Jill Lewis: Patch Paul in really quick. Paul is Dana’s husband who is also an employment lawyer.

Dana Du Perron: Yeah, with –

Jill Lewis: A quick plug for [unintelligible 00:09:09] and he is a case law buff so –

Dana Du Perron: [Laughs] Yeah, yeah. He knows –

Jill Lewis: He’s a [dork? 00:09:17] [laughs].

Dana Du Perron: [Laughs] But I love him. Anyway, I do, he’s the best. I’m blushing. Anyway, all that to say there’s all those language about it’s not liquidated damage – or like, you know, it’s not a penalty, it’s liquidated damages that you’ve agreed is reasonable. So there is case law around those types of things.

Jill Lewis: Yeah, yeah.

Dana Du Perron: I can’t point you to case, but there is case law around those types of things. But, yeah, so that’s the limitation I have like no problem with.

Jill Lewis: Yeah, yeah.

Dana Du Perron: Sometimes there are broader confidentiality pieces that say like you cannot talk about what led to the termination of the relationship.

Jill Lewis: The allegations and things like that. That starts to get – yeah, that starts to get a little muzzily –

Dana Du Perron: I see why people have a hard time with that.

Jill Lewis: Yeah.

Dana Du Perron: You know, there’s been some talk about will those types of things be enforceable in the future when you talk about like, you know, victim’s rights and a lot of the societal changes that we’re seeing coming out of movements like the Me Too movement and Black Lives Matter and those kinds of things about people being able to share their experiences.

Jill Lewis: Exactly.

Dana Du Perron: Generally in those situations if you were to do it in a way that doesn’t identify or make it possible to identify the employer. Like, you know, if there’s –

Jill Lewis: Yeah, yeah. It’s tough.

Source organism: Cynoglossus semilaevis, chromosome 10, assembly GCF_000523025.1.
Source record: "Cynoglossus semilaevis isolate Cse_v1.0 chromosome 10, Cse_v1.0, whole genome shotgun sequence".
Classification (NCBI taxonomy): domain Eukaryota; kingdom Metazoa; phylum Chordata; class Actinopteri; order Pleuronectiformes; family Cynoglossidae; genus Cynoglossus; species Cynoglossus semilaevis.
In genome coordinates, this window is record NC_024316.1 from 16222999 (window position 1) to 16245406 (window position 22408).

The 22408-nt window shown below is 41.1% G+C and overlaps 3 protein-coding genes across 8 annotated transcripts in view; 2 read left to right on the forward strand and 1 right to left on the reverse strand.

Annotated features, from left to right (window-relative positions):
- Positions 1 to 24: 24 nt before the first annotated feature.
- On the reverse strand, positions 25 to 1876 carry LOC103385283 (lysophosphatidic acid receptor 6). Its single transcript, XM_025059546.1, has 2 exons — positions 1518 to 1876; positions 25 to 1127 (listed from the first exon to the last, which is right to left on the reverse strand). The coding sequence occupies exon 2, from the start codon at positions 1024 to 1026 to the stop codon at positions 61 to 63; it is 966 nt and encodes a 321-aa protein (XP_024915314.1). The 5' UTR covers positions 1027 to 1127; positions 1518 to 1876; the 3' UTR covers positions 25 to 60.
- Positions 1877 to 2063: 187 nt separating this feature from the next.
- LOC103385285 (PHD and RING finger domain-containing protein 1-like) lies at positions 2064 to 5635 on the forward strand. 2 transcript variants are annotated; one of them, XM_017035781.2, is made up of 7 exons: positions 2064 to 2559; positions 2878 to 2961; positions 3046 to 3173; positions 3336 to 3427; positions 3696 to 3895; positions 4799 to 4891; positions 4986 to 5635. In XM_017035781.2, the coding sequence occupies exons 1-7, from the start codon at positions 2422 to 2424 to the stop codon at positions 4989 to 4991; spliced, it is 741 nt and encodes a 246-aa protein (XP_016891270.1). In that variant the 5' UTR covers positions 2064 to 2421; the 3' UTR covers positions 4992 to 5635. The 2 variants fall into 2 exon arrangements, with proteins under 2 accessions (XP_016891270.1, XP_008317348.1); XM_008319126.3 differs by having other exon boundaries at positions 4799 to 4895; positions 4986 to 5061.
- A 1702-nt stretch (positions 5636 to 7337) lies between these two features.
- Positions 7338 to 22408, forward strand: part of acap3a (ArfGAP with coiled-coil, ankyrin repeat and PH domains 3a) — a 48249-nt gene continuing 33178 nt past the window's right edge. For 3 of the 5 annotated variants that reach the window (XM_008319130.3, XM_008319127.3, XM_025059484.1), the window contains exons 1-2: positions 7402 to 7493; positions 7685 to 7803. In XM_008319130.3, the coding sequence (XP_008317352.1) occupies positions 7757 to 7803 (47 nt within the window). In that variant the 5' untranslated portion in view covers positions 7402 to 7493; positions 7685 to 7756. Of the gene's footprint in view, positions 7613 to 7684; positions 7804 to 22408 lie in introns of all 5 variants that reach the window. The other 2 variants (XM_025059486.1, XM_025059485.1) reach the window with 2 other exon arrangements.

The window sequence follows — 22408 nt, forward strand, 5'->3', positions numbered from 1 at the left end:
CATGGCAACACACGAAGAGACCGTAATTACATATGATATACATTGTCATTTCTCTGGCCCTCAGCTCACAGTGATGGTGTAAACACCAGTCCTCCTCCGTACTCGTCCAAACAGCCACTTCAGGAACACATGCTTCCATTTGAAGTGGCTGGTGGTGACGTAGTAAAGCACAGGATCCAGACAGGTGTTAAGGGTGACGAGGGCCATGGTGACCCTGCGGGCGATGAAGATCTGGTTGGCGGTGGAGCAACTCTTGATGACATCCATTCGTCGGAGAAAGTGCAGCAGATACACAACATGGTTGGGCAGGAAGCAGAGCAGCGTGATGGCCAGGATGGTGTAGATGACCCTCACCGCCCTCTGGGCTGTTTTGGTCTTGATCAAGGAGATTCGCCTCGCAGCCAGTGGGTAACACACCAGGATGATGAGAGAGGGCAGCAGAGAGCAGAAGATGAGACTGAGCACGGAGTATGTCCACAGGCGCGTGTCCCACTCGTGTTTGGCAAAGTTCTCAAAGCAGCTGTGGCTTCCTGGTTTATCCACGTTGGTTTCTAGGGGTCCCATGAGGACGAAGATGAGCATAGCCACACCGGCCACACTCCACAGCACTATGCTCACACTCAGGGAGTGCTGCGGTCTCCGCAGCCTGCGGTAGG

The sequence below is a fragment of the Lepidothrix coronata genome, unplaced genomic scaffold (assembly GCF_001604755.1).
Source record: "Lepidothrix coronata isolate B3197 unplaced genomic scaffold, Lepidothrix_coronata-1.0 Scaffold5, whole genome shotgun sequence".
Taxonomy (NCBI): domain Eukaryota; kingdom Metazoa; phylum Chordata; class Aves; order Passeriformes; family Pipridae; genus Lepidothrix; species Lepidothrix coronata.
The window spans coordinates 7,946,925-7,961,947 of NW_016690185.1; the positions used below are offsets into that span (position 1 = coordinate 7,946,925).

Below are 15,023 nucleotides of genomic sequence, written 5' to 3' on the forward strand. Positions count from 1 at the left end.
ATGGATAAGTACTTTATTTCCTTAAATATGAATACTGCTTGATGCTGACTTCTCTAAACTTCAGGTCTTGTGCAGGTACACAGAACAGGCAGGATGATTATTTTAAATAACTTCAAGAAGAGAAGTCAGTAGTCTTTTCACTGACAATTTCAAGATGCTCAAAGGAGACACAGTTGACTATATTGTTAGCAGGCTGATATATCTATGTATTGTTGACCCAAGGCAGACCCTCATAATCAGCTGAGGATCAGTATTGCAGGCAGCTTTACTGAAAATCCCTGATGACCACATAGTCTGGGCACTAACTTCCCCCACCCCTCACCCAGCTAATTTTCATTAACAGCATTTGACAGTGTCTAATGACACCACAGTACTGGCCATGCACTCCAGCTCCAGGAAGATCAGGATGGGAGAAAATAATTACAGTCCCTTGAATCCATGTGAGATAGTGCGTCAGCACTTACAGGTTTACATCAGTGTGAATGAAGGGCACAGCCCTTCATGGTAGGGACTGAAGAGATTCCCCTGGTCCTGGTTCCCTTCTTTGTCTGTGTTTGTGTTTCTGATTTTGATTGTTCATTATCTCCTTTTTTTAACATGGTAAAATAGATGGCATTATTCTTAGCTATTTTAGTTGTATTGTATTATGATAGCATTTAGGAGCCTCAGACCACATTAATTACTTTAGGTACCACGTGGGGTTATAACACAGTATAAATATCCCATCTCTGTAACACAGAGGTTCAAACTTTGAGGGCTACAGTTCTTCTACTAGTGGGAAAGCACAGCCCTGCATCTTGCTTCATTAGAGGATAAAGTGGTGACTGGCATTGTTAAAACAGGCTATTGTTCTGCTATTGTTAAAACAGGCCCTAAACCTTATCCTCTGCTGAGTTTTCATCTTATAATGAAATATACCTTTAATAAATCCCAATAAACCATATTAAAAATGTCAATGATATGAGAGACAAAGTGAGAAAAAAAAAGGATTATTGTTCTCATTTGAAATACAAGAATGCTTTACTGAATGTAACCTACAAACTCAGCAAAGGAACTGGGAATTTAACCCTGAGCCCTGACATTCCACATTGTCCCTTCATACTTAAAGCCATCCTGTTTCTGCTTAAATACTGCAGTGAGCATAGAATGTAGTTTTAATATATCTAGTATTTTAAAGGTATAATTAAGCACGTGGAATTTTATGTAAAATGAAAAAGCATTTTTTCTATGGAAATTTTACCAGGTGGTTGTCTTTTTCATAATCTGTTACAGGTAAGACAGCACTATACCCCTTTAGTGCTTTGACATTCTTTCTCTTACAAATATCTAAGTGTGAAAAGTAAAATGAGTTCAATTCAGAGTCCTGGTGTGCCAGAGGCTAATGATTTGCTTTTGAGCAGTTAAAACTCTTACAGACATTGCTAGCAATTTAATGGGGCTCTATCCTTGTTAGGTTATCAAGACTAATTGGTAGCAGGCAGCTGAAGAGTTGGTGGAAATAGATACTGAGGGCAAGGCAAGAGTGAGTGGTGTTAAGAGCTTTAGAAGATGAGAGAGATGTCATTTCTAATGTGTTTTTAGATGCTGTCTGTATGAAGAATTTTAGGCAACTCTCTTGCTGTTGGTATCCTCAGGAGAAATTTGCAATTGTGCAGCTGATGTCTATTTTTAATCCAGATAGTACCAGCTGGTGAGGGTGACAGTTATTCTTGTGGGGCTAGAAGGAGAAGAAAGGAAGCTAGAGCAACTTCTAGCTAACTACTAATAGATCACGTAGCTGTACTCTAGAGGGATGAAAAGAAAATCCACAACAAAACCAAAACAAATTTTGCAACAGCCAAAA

Dana Du Perron: It is tough, it’s really tough and it would probably have to be – you know, you’d have to probably muddy some details or – like, you know, so it’s challenging.

Jill Lewis: Yeah, be really general.

Dana Du Perron: I don’t know how we get around that because again in those situations like the employer is kind of paying for the silence.

Jill Lewis: I mean I think that’s it, right. So you’ve got – and yeah, it does make me feel a little icky. Especially I’ve sat next to, you know, sexual harassment victims –

Dana Du Perron: Yeah, yeah.

Jill Lewis: – who are signing these, and they do feel, “OK wait, so like I can’t tell my story anymore,” right.

Dana Du Perron: Yeah, yeah.

Jill Lewis: And it is really difficult that – and I guess that is also part of your leverage though, that is sort of what you are bringing to the table is your story and they’re sort of buying it. So yes, I get that that can be really hard.

Dana Du Perron: Yeah.

Jill Lewis: That can be a really difficult piece.

Dana Du Perron: I don’t see that that often.

Jill Lewis: No, no and I don’t know – I think maybe there could be some space in the future for where you can like express your – being able to express your – I think –